• Jack Kirby used a fairly standard face for a lot of characters, but those characters where he departed from it could be pretty ugly. Darkseid is actually relatively handsome compared to Desaad or Dan Turpin, both of whom fell into the "kill it, kill it with fire" category.

    Comic Strips 
  • Lena Hyena in Li'l Abner, whose face is so ugly that it drives people mad. Al Capp avoided actually depicting Lena in the strip because it was funnier to leave her features to the imagination. He eventually held a contest to see if anyone could draw someone as ugly as he'd described Lena as being. Basil Wolverton (mentioned below) won it.
  • MAD Magazine:
    • The comics by Basil Wolverton often featured grotesque people, like his iconic parody of Life Magazine.
    • Similarly Tom Bunk and Bill Wray (Monroe)'s work is also a collection of ugly people.
    • The magazine mascot Alfred E. Neuman symbolizes everything that's uncanny and grotesque about the magazine.

    Films — Live-Action 
  • The Wizard of Oz has the unspeakably creepy flying monkeys.
  • 1985's Return to Oz has the Wheelers and Jack Pumpkinhead, who then calls Dorothy "Mom"!
  • Federico Fellini's later films are mostly this. He would cast people with grotesque faces, deformities, handicaps or unique bodies. His fascination probably stemmed from the fact that he used to be a caricaturist. His Spiritual Successor David Lynch also thrives on this trope.
  • Jim Henson's Labyrinth. Goblins in a childhood bedroom plus kidnapping plus David Bowie's aggressively bubbling sexuality are bad enough, but then there's those horrible red Fiery puppets who juggled and swapped their body parts and sent their grinning, disembodied heads to chase our fleeing heroine while chanting "We just want to take off your head! Let us have your head!" Horrid.
  • Also all of The Dark Crystal by Jim Henson, since the entire world is composed of Muppets and environments that are either deliberately alien or designed off of nature's less cute critters, making the whole thing one dark fairy tale based on look alone.
  • Most of Harmony Korine's films, but especially Julien Donkey-Boy and Trash Humpers.
  • E.T. Particularly his weird, spine-like legs. (And especially if you're only three in 1982, there's merchandise everywhere, and nobody has explained to you that E.T. is a friendly alien.)
    • The better to make that intro scene in the garage pants-wettingly frightening with.
    • As such, a lot of the imitators (like Pod People) that Followed the Leader make their aliens even uglier, like in Mac and Me or the Turkish ones "Badi" and "Homodi", which throw convincing special effects out for sheer horror.
  • Many viewers find the Oompa-Loompas in Willy Wonka & the Chocolate Factory to be rather unsettling. Their freaky orange skin doesn't help matters, at any rate.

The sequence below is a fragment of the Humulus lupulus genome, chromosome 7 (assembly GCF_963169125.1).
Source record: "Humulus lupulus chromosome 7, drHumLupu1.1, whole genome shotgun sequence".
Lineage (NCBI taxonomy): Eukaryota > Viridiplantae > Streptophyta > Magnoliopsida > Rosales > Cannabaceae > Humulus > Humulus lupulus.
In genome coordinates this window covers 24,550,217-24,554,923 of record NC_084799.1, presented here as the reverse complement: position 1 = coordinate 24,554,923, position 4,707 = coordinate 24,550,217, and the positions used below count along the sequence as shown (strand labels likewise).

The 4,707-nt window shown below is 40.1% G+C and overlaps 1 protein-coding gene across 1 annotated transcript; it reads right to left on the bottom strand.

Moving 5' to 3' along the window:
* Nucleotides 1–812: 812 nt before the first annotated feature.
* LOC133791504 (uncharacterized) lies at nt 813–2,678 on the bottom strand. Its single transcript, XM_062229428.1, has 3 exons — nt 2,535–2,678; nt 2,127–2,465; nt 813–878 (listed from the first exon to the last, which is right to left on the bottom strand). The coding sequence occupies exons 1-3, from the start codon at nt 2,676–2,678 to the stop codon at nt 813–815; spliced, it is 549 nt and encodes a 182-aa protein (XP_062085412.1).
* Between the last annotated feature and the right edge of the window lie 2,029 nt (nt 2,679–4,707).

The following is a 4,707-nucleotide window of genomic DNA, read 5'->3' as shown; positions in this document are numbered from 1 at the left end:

• The picture book Hair in Funny Places is intended to reassure kids about to go through puberty. With pictures of a young girl's insides being taken over by grotesque furry monsters representing hormones.
  • Alice in Wonderland: Half of the people Alice meets in the original book, illustrated by John Tenniel are grotesque. Especially the Queen, the Duchess and her servant.
  • The Nursery Alice, apparently illustrated by a morbid Impressionist having a very bad acid trip. How it came to be in the children's section is beyond comprehension.
  • Tim Burton's The Melancholy Death of Oyster Boy and Other Stories has a whole array of weird characters who are kids with strange abilities or deformities, such as Stain Boy (whose only superpower is to leave a nasty stain), the girl who turned into a bed, the pincushion queen and Jimmy the hideous penguin boy. (It's telling that Burton showed Danny DeVito his illustration of Jimmy to give the actor an idea of how they would be approaching the character of The Penguin in Batman Returns.)
  • Gennady Spirin's illustrated edition of The Tale of Gentle Jack and Lord Bumblebee. Spirin's paintings take what the text would seem to indicate is a fairly bland fairy tale involving magical beings who shift between somewhat insect-like humans and somewhat human-like insects from one moment to another, and plunge it straight into an industrial-sized tank with human faces leering in place of compound eyes and mandibles, monstrous bee-knights impaling their enemies on the lance-like stingers springing out of their faces and dying as the ants drag their dismembered bodies down into the eternal darkness under the earth to be fed to the larva...

    Live-Action TV 
  • From Sesame Street.
    • Pictured above are the Martians. They have creeped out quite some toddlers over the decades, because their mouths move in a weird fashion, they are accompanied by weird music, appear out of nowwhere and just say "yip yip" all the time while staring at otherwise normal objects.
    • See also Frazzle, with his largely immobile big-fanged mouth, heavy dark eyebrows, and devil horns. In his case it's harder to believe the effect isn't intentional.
    • The same designer (Jim Henson) also created the "Land of Gorch" for Saturday Night Live. One of the characters (Fazh) was at best Ugly Cute and it went downhill from there.